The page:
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Philippe GAUBERT (1879-1941)
Symphonie (1935-36) [35:11]
Les Chants de la mer (1929) [17:25]
Concert en fa (1932) [17:26]
Orchestre Philharmonique du Luxembourg/Marc Soustrot
rec. Luxembourg, Philharmonie, January 2008
TIMPANI 1C1135 [70:16]
Experience Classicsonline

Flautists know Gaubert’s name. For them he wrote both didactic music and display pieces as well as three sonatas and a Sonatine. It will come as no surprise that he was a virtuoso of the flute standing in succession to his teacher Taffanel.

The works featured here repudiate the low expectations engendered by the enervation of many of those flute solos. Here we are in the heartland of the French late-romantic world.

The Symphony intrepidly treads the line between Franck and impressionism. The first movement is poetically restless with the motion of the waves and the sea-swell. At least once the spinnaker shiver that we hear in Louis Aubert's wonderful Breton sea portrait, Le Tombeau de Chateaubriand (1948) can be heard. Then again we hear shades of Debussy, Rimsky and Borodin. In this sense there are affinities with the work of the Belgian tone poet, Adolphe Biarent.  There are some warmly lambent flute solos - as in the faun-like voices of the second movement. The scherzo is cheery, fine-lined and light of foot. The finale underlines the excellence of balance achieved by engineers Alain Jacquon and Jeannot Mersch.  The brass writing rings out with a mixture of the imperious and the tragic. If the massed violins sometimes sound a mite steely the principals deliver their solos with sweet tenderness.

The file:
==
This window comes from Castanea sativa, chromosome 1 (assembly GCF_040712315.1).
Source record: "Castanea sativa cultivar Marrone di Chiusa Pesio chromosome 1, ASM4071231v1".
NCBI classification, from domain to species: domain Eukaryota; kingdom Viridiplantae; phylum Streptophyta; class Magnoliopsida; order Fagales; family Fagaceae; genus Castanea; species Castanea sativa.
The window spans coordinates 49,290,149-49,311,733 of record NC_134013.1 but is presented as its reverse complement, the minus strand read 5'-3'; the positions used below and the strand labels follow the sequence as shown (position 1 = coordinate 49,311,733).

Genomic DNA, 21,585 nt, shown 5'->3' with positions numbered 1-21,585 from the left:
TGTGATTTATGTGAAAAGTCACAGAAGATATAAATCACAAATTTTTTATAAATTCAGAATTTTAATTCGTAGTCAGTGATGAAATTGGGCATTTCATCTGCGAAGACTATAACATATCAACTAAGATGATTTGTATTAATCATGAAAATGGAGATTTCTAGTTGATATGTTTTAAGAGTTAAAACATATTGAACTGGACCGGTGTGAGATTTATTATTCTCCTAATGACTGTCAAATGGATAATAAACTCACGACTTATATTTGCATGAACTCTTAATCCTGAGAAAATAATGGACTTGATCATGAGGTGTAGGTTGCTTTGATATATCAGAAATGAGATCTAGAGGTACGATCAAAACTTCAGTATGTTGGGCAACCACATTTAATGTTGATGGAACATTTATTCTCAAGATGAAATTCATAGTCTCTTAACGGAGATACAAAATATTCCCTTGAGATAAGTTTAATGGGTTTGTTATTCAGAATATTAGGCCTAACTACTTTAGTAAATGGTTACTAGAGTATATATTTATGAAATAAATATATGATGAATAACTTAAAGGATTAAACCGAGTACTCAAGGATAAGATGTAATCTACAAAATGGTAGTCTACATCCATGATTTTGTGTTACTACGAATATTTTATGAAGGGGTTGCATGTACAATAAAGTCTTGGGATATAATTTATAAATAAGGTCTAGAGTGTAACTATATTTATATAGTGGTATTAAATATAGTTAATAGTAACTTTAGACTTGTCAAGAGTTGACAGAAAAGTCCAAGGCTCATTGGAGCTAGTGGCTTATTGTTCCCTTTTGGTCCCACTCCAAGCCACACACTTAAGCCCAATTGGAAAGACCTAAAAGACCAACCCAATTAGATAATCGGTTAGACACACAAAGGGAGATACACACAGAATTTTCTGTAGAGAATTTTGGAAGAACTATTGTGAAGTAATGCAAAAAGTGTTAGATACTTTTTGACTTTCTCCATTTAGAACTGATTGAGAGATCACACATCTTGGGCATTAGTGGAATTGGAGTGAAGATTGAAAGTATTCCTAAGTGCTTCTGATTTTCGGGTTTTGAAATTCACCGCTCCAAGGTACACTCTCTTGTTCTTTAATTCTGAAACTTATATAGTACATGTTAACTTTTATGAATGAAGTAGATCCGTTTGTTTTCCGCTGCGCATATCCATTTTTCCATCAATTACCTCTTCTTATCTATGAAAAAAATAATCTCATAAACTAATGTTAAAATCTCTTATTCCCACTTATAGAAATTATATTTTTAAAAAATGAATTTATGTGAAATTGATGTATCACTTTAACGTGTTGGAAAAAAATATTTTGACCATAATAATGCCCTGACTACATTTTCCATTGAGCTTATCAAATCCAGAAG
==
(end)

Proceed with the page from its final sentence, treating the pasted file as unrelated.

I first heard the three movement Les Chants de la Mer in Gaubert's own 1930 recording on Alpha 801 issued in 2006. Soustrot is noticeably slower than the composer but one can the better relish the delicate hues of this impressionistic writing. It drifts in delight between the Franck of Psyche, the Bax of Fand and Mediterranean and, inescapably Debussy's La Mer. There is a sovereign weight to the third and last movement as well as mystical communion with far marine horizons. It is into the tremble and shimmer of those horizons that the music finally evaporates. The Concerto in F is in three movements the first two of which are radiant with warm poetic feeling and transparent textures. The finale skips smilingly along, Vif et léger in folksy style and is rather like the scherzo of the Symphony. The work ends in an exuberance that is both intricate and swept along with panache.

Harry Halbreich provides the programme notes - essential reading.

Indispensable listening for adherents of the melodic-romantic nationalism. You will now want to hear the other orchestral works: the Violin Concerto, Pays Basque (1930), the choreographic epic Alexandre le Grand, Les Fresques (1923) and Inscriptions pour les portes de la ville (1934) – the latter also featured in a vintage recording on that Alpha disc.
Rob Barnett
Detailed tracklisting:

Symphonie (1935-36) [35:11]
1 – Lent, calme – Allegretto [12:47]
2 – Adagio [9:02]
3 – Scherzo : très vif et léger [4:35]
4 – Final [8:37]
Les Chants de la mer (1929) [17:25]
5 – Chants et parfums, mer colorée [8:10]
6 – La Ronde sur la falaise (Scherzo) [4:06]
7 – Là-bas, très loin, sur la mer [5:03]
Concert en fa (1932) [17:26]
8 – Lent, majestueux – Allegro moderato [7:18]
9 – Lent, doucement expressif – Tempo di minuetto [6:33]
10 – Vif et léger [3:29]



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